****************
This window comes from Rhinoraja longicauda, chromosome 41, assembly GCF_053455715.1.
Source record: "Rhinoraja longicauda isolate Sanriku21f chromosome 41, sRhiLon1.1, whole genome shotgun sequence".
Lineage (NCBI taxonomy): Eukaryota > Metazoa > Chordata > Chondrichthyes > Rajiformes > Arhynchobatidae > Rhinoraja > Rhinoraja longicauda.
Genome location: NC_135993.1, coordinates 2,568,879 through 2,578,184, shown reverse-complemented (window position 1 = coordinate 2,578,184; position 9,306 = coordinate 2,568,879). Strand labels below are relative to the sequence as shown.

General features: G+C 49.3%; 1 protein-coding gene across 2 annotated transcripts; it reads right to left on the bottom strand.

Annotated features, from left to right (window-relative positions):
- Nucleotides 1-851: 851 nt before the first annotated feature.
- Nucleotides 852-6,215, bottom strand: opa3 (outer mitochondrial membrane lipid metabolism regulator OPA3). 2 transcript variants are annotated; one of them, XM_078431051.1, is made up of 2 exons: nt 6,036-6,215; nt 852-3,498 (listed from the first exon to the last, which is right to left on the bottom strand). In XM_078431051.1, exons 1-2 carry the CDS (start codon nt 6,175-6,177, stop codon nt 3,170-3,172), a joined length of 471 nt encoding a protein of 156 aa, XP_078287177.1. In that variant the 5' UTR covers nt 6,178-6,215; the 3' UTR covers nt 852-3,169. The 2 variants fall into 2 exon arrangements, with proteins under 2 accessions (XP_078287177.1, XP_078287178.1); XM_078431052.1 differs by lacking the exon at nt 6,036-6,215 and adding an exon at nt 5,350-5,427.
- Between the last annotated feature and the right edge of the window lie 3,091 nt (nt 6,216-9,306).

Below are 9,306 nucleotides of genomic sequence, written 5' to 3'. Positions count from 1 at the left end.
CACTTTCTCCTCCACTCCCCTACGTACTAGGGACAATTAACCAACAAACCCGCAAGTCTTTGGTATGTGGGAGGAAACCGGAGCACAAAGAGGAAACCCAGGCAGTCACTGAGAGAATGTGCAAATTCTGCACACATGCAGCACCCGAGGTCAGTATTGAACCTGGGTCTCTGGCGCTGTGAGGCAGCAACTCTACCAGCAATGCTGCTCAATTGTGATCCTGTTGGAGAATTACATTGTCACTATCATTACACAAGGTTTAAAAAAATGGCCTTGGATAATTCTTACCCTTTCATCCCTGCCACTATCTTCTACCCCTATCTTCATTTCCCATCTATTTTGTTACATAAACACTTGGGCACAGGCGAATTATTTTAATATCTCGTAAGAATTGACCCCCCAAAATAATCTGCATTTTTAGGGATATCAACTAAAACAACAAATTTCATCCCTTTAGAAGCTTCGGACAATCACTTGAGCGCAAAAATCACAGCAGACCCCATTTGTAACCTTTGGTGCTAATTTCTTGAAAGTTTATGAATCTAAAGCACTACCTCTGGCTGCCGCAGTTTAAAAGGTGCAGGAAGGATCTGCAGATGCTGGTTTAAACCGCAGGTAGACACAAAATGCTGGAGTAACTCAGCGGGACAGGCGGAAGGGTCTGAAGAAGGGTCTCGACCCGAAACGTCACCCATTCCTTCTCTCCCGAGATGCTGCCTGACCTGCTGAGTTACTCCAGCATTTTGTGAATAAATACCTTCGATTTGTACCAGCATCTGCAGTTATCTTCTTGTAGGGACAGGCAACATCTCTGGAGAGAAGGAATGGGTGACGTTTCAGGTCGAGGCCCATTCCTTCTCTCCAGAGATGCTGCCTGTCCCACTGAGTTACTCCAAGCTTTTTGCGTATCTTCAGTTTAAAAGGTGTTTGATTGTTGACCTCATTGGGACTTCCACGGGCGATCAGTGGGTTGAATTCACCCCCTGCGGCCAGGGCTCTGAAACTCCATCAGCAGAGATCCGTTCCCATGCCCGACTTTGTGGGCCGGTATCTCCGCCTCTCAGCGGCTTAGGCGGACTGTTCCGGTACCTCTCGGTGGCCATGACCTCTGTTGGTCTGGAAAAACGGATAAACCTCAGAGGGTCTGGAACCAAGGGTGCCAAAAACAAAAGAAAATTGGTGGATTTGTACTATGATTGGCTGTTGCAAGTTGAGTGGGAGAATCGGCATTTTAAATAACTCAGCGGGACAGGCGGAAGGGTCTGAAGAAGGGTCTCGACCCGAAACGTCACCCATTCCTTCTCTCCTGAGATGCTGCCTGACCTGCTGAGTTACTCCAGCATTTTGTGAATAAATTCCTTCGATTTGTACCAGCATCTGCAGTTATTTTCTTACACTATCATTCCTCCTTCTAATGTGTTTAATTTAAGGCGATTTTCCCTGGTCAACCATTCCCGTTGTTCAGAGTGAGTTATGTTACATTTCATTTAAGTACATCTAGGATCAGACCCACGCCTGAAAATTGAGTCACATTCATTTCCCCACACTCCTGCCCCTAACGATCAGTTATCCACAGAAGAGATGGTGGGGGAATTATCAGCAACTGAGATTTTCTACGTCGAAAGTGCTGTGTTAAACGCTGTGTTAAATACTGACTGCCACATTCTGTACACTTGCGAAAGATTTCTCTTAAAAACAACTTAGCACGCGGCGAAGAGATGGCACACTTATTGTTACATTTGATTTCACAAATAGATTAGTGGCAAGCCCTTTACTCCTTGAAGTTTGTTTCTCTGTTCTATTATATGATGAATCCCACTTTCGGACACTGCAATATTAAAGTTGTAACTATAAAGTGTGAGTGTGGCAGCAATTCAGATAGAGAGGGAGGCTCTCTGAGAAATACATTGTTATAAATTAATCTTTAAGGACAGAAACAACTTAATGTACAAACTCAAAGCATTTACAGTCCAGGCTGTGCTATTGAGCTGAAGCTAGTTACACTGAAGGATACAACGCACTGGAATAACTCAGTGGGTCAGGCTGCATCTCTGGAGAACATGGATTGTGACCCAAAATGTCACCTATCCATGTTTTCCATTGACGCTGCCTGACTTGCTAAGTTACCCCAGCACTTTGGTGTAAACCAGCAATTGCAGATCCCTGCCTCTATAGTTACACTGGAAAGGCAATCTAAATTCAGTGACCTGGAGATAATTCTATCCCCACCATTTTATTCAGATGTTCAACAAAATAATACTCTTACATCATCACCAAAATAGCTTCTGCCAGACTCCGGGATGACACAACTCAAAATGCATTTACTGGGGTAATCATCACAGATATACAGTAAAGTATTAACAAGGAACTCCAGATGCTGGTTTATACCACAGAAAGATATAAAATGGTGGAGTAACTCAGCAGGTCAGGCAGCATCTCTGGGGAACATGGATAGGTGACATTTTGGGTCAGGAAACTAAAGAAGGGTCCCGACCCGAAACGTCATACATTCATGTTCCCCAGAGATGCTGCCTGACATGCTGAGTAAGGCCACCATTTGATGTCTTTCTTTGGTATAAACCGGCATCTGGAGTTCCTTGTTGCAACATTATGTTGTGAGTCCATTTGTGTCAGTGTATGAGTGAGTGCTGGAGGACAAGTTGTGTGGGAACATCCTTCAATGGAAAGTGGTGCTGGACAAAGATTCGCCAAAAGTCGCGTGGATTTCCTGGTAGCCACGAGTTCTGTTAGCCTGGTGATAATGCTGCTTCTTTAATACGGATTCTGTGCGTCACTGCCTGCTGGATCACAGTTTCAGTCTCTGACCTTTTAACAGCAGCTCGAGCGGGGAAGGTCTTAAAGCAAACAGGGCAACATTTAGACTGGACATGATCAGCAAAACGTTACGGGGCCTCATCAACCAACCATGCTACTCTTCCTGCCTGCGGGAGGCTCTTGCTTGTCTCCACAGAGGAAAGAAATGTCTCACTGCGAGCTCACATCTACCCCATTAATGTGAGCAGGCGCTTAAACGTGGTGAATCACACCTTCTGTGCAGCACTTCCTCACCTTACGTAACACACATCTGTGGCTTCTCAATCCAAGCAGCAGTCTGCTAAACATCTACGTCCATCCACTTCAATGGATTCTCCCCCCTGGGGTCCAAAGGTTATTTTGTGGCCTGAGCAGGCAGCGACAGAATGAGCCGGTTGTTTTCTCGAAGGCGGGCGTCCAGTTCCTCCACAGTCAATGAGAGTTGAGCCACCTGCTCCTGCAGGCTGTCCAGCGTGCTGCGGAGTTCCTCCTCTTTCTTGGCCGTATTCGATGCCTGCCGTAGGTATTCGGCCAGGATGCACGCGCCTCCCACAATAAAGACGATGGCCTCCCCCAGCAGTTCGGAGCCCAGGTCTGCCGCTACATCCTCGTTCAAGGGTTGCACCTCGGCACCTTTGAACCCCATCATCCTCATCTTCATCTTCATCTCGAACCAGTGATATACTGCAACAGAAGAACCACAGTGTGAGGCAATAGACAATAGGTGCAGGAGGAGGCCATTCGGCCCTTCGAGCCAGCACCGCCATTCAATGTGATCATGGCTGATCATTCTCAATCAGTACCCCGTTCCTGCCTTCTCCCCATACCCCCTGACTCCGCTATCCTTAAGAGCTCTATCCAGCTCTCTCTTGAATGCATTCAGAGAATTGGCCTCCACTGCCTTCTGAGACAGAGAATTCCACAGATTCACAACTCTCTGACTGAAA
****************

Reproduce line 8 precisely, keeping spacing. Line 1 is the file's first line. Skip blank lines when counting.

- Nucleotides 852-6,215, bottom strand: opa3 (outer mitochondrial membrane lipid metabolism regulator OPA3). 2 transcript variants are annotated; one of them, XM_078431051.1, is made up of 2 exons: nt 6,036-6,215; nt 852-3,498 (listed from the first exon to the last, which is right to left on the bottom strand). In XM_078431051.1, exons 1-2 carry the CDS (start codon nt 6,175-6,177, stop codon nt 3,170-3,172), a joined length of 471 nt encoding a protein of 156 aa, XP_078287177.1. In that variant the 5' UTR covers nt 6,178-6,215; the 3' UTR covers nt 852-3,169. The 2 variants fall into 2 exon arrangements, with proteins under 2 accessions (XP_078287177.1, XP_078287178.1); XM_078431052.1 differs by lacking the exon at nt 6,036-6,215 and adding an exon at nt 5,350-5,427.